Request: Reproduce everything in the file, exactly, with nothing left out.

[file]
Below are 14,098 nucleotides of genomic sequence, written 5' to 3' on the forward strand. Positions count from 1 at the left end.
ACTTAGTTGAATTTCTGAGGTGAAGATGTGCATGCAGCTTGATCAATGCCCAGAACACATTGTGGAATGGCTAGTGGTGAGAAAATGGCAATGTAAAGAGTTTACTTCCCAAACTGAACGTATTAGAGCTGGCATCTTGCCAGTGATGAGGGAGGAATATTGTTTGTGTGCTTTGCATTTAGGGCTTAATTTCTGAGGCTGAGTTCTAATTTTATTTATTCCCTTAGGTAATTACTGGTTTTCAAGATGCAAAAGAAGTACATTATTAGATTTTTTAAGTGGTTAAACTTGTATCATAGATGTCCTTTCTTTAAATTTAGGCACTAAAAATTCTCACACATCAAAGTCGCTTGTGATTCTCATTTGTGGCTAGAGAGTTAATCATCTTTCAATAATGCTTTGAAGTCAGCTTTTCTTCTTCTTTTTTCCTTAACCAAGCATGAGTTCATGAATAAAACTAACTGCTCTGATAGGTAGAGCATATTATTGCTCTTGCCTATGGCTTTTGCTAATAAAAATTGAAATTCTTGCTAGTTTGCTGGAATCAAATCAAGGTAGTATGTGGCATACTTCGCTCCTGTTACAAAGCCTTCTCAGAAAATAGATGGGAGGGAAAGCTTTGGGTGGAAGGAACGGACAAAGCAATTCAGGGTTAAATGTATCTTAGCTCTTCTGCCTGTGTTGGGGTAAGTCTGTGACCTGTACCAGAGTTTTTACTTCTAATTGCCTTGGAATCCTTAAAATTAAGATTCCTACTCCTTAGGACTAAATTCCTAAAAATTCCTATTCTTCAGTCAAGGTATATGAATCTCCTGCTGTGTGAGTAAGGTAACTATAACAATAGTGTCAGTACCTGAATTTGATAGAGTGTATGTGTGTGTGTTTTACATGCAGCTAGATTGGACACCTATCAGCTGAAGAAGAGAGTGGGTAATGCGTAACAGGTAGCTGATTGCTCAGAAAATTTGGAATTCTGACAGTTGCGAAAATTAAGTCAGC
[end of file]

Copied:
Below are 14,098 nucleotides of genomic sequence, written 5' to 3' on the forward strand. Positions count from 1 at the left end.
ACTTAGTTGAATTTCTGAGGTGAAGATGTGCATGCAGCTTGATCAATGCCCAGAACACATTGTGGAATGGCTAGTGGTGAGAAAATGGCAATGTAAAGAGTTTACTTCCCAAACTGAACGTATTAGAGCTGGCATCTTGCCAGTGATGAGGGAGGAATATTGTTTGTGTGCTTTGCATTTAGGGCTTAATTTCTGAGGCTGAGTTCTAATTTTATTTATTCCCTTAGGTAATTACTGGTTTTCAAGATGCAAAAGAAGTACATTATTAGATTTTTTAAGTGGTTAAACTTGTATCATAGATGTCCTTTCTTTAAATTTAGGCACTAAAAATTCTCACACATCAAAGTCGCTTGTGATTCTCATTTGTGGCTAGAGAGTTAATCATCTTTCAATAATGCTTTGAAGTCAGCTTTTCTTCTTCTTTTTTCCTTAACCAAGCATGAGTTCATGAATAAAACTAACTGCTCTGATAGGTAGAGCATATTATTGCTCTTGCCTATGGCTTTTGCTAATAAAAATTGAAATTCTTGCTAGTTTGCTGGAATCAAATCAAGGTAGTATGTGGCATACTTCGCTCCTGTTACAAAGCCTTCTCAGAAAATAGATGGGAGGGAAAGCTTTGGGTGGAAGGAACGGACAAAGCAATTCAGGGTTAAATGTATCTTAGCTCTTCTGCCTGTGTTGGGGTAAGTCTGTGACCTGTACCAGAGTTTTTACTTCTAATTGCCTTGGAATCCTTAAAATTAAGATTCCTACTCCTTAGGACTAAATTCCTAAAAATTCCTATTCTTCAGTCAAGGTATATGAATCTCCTGCTGTGTGAGTAAGGTAACTATAACAATAGTGTCAGTACCTGAATTTGATAGAGTGTATGTGTGTGTGTTTTACATGCAGCTAGATTGGACACCTATCAGCTGAAGAAGAGAGTGGGTAATGCGTAACAGGTAGCTGATTGCTCAGAAAATTTGGAATTCTGACAGTTGCGAAAATTAAGTCAGC